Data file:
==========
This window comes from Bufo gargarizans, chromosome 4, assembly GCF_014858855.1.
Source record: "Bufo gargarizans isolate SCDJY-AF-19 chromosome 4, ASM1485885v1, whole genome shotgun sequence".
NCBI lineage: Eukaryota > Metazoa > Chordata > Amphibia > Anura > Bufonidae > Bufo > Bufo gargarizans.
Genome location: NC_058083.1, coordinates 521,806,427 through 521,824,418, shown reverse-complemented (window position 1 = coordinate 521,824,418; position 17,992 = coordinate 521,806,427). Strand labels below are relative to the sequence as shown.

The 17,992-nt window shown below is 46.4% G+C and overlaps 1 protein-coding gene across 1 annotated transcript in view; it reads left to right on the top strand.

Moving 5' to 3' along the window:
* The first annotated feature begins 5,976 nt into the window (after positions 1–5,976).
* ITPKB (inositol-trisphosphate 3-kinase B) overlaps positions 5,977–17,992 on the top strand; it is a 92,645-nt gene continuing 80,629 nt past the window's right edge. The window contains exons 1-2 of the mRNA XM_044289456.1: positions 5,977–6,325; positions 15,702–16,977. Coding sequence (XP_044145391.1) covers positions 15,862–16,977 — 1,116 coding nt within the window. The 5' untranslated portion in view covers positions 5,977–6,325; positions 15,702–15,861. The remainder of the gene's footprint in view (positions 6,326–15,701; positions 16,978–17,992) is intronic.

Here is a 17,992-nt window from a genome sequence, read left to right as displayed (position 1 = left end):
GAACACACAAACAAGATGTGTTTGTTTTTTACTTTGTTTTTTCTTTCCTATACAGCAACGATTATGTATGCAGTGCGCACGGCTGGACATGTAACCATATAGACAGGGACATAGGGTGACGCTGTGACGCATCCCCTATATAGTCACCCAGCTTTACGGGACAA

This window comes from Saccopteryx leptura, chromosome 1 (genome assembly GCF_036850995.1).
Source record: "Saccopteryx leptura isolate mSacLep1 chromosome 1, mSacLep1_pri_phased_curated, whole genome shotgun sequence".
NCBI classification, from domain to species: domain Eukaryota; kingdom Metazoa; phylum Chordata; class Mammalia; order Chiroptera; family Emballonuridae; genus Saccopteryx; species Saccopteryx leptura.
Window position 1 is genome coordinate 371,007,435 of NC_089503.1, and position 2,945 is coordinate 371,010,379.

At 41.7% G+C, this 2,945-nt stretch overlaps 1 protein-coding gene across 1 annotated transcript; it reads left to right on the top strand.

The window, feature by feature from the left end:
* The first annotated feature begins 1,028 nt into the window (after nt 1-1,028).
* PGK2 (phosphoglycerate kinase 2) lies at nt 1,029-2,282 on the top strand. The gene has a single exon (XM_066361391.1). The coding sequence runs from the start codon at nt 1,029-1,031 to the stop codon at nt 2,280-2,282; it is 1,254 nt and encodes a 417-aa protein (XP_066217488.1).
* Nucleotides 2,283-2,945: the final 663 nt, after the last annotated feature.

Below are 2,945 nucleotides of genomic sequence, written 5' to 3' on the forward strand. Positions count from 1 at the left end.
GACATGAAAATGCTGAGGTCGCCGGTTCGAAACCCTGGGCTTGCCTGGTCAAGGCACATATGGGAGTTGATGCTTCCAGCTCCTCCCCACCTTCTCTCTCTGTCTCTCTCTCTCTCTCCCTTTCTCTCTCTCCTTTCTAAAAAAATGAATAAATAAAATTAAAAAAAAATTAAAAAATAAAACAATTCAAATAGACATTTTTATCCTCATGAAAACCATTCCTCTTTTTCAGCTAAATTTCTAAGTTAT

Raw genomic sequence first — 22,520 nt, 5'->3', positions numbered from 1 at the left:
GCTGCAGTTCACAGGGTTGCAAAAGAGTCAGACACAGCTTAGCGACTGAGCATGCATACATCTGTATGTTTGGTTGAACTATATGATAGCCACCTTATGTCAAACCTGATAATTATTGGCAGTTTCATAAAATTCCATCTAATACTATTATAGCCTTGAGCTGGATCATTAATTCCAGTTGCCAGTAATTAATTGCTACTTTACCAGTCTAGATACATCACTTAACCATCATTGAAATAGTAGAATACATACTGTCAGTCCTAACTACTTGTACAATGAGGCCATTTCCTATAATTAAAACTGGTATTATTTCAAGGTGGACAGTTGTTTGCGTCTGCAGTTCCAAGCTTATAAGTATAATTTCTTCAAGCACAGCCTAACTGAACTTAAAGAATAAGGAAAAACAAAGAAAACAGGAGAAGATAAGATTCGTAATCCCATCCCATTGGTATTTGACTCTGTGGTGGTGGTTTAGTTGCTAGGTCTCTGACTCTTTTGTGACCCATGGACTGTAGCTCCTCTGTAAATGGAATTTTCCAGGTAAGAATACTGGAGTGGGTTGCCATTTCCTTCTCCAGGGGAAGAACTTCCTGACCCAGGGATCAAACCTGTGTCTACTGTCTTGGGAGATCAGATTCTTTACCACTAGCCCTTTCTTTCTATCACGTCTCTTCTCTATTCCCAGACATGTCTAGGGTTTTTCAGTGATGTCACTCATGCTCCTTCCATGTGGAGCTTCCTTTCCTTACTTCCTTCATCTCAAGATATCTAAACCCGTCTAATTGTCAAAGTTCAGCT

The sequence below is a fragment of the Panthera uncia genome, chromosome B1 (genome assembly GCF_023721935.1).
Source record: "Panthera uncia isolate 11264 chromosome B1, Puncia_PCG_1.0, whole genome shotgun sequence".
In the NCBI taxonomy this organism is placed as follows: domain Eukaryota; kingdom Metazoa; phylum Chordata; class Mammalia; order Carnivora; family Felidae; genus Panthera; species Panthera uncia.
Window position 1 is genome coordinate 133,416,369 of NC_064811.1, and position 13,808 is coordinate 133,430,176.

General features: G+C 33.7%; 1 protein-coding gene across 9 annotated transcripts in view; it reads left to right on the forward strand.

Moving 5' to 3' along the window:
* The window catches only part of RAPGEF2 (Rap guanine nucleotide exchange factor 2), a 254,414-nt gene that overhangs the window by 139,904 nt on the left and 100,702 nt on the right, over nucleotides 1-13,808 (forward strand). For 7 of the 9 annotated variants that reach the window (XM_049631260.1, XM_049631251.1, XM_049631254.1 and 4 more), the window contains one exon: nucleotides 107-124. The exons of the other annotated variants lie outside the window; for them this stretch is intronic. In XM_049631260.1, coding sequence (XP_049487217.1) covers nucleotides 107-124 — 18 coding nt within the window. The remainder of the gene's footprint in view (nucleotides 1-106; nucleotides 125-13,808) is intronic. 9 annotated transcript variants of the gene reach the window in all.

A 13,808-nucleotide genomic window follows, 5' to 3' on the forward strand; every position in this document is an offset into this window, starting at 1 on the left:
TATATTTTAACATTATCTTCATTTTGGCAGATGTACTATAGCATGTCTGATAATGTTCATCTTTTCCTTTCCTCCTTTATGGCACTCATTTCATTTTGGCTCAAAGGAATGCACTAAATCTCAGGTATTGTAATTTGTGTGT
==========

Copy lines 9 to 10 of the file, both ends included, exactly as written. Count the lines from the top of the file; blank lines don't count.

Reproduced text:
Here is a 17,992-nt window from a genome sequence, read left to right as displayed (position 1 = left end):
GAACACACAAACAAGATGTGTTTGTTTTTTACTTTGTTTTTTCTTTCCTATACAGCAACGATTATGTATGCAGTGCGCACGGCTGGACATGTAACCATATAGACAGGGACATAGGGTGACGCTGTGACGCATCCCCTATATAGTCACCCAGCTTTACGGGACAA